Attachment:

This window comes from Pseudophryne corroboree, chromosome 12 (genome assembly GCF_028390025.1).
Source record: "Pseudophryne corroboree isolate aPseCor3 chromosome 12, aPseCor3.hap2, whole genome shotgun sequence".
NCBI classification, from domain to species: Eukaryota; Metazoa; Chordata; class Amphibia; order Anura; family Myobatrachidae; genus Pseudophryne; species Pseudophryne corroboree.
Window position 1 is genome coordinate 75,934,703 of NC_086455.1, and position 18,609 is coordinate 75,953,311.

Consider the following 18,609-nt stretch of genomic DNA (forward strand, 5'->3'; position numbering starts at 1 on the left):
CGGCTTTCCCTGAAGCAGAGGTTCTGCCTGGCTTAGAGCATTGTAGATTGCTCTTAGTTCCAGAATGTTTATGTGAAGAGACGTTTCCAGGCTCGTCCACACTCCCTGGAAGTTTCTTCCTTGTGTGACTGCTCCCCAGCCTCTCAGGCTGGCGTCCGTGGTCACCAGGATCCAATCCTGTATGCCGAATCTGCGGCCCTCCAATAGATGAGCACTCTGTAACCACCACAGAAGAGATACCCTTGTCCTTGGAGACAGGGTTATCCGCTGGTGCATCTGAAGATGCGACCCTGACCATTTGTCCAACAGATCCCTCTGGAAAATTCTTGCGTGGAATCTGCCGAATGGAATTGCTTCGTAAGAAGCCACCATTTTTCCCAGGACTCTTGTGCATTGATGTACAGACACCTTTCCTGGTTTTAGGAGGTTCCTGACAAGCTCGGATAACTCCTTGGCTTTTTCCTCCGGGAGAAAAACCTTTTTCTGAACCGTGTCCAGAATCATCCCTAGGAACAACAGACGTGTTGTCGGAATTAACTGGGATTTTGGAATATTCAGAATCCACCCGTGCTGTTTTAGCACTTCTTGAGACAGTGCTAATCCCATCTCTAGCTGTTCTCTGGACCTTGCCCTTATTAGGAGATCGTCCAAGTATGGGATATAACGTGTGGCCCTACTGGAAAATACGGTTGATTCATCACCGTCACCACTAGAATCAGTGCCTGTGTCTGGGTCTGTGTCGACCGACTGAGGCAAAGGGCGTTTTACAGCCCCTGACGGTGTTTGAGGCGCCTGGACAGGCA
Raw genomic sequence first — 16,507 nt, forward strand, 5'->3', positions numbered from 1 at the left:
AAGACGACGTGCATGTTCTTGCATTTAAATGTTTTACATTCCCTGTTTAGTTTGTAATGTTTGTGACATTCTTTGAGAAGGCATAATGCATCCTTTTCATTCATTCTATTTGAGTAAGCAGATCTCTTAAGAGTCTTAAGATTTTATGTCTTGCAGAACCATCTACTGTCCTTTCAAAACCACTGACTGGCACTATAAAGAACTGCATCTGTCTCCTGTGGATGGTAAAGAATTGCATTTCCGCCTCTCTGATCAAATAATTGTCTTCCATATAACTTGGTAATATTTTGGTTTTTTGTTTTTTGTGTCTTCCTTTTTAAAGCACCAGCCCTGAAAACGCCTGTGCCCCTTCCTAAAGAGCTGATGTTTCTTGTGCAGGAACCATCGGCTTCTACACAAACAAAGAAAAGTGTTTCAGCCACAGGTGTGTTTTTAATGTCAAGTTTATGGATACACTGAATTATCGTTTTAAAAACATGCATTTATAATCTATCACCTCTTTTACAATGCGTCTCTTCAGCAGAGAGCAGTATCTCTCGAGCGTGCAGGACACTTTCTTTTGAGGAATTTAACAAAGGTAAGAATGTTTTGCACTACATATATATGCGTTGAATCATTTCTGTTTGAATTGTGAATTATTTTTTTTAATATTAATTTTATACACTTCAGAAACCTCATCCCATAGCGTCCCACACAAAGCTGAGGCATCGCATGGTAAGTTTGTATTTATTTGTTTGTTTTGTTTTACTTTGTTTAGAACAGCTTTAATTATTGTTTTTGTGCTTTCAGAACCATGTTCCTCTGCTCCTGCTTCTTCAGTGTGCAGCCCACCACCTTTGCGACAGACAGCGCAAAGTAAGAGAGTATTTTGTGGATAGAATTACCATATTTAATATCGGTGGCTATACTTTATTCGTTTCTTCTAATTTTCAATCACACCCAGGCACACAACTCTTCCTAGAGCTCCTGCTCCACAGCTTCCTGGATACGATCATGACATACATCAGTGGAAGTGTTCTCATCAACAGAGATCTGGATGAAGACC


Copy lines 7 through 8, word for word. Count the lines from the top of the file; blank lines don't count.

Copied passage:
Raw genomic sequence first — 16,507 nt, forward strand, 5'->3', positions numbered from 1 at the left:
AAGACGACGTGCATGTTCTTGCATTTAAATGTTTTACATTCCCTGTTTAGTTTGTAATGTTTGTGACATTCTTTGAGAAGGCATAATGCATCCTTTTCATTCATTCTATTTGAGTAAGCAGATCTCTTAAGAGTCTTAAGATTTTATGTCTTGCAGAACCATCTACTGTCCTTTCAAAACCACTGACTGGCACTATAAAGAACTGCATCTGTCTCCTGTGGATGGTAAAGAATTGCATTTCCGCCTCTCTGATCAAATAATTGTCTTCCATATAACTTGGTAATATTTTGGTTTTTTGTTTTTTGTGTCTTCCTTTTTAAAGCACCAGCCCTGAAAACGCCTGTGCCCCTTCCTAAAGAGCTGATGTTTCTTGTGCAGGAACCATCGGCTTCTACACAAACAAAGAAAAGTGTTTCAGCCACAGGTGTGTTTTTAATGTCAAGTTTATGGATACACTGAATTATCGTTTTAAAAACATGCATTTATAATCTATCACCTCTTTTACAATGCGTCTCTTCAGCAGAGAGCAGTATCTCTCGAGCGTGCAGGACACTTTCTTTTGAGGAATTTAACAAAGGTAAGAATGTTTTGCACTACATATATATGCGTTGAATCATTTCTGTTTGAATTGTGAATTATTTTTTTTAATATTAATTTTATACACTTCAGAAACCTCATCCCATAGCGTCCCACACAAAGCTGAGGCATCGCATGGTAAGTTTGTATTTATTTGTTTGTTTTGTTTTACTTTGTTTAGAACAGCTTTAATTATTGTTTTTGTGCTTTCAGAACCATGTTCCTCTGCTCCTGCTTCTTCAGTGTGCAGCCCACCACCTTTGCGACAGACAGCGCAAAGTAAGAGAGTATTTTGTGGATAGAATTACCATATTTAATATCGGTGGCTATACTTTATTCGTTTCTTCTAATTTTCAATCACACCCAGGCACACAACTCTTCCTAGAGCTCCTGCTCCACAGCTTCCTGGATACGATCATGACATACATCAGTGGAAGTGTTCTCATCAACAGAGATCTGGATGAAGACC